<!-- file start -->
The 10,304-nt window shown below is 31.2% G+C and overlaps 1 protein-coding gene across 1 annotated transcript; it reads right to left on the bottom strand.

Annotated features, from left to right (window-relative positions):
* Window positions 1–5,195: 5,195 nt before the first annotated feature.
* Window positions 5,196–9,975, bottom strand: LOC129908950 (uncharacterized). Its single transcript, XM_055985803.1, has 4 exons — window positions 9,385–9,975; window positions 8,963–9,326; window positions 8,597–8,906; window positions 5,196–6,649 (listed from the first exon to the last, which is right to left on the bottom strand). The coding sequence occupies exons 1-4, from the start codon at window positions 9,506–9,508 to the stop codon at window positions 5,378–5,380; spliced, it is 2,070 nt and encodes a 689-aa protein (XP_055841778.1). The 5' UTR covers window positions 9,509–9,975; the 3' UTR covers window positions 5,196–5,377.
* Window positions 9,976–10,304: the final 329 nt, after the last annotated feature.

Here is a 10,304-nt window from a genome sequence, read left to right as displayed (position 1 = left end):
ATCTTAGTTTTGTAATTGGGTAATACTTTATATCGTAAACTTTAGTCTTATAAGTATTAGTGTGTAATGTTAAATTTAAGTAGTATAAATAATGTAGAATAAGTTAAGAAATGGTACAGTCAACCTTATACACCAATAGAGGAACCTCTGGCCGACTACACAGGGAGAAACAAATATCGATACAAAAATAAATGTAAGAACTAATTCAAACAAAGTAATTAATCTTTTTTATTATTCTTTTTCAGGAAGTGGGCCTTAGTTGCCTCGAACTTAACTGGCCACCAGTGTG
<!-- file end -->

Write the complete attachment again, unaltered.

The 10,304-nt window shown below is 31.2% G+C and overlaps 1 protein-coding gene across 1 annotated transcript; it reads right to left on the bottom strand.

Annotated features, from left to right (window-relative positions):
* Window positions 1–5,195: 5,195 nt before the first annotated feature.
* Window positions 5,196–9,975, bottom strand: LOC129908950 (uncharacterized). Its single transcript, XM_055985803.1, has 4 exons — window positions 9,385–9,975; window positions 8,963–9,326; window positions 8,597–8,906; window positions 5,196–6,649 (listed from the first exon to the last, which is right to left on the bottom strand). The coding sequence occupies exons 1-4, from the start codon at window positions 9,506–9,508 to the stop codon at window positions 5,378–5,380; spliced, it is 2,070 nt and encodes a 689-aa protein (XP_055841778.1). The 5' UTR covers window positions 9,509–9,975; the 3' UTR covers window positions 5,196–5,377.
* Window positions 9,976–10,304: the final 329 nt, after the last annotated feature.

Here is a 10,304-nt window from a genome sequence, read left to right as displayed (position 1 = left end):
ATCTTAGTTTTGTAATTGGGTAATACTTTATATCGTAAACTTTAGTCTTATAAGTATTAGTGTGTAATGTTAAATTTAAGTAGTATAAATAATGTAGAATAAGTTAAGAAATGGTACAGTCAACCTTATACACCAATAGAGGAACCTCTGGCCGACTACACAGGGAGAAACAAATATCGATACAAAAATAAATGTAAGAACTAATTCAAACAAAGTAATTAATCTTTTTTATTATTCTTTTTCAGGAAGTGGGCCTTAGTTGCCTCGAACTTAACTGGCCACCAGTGTG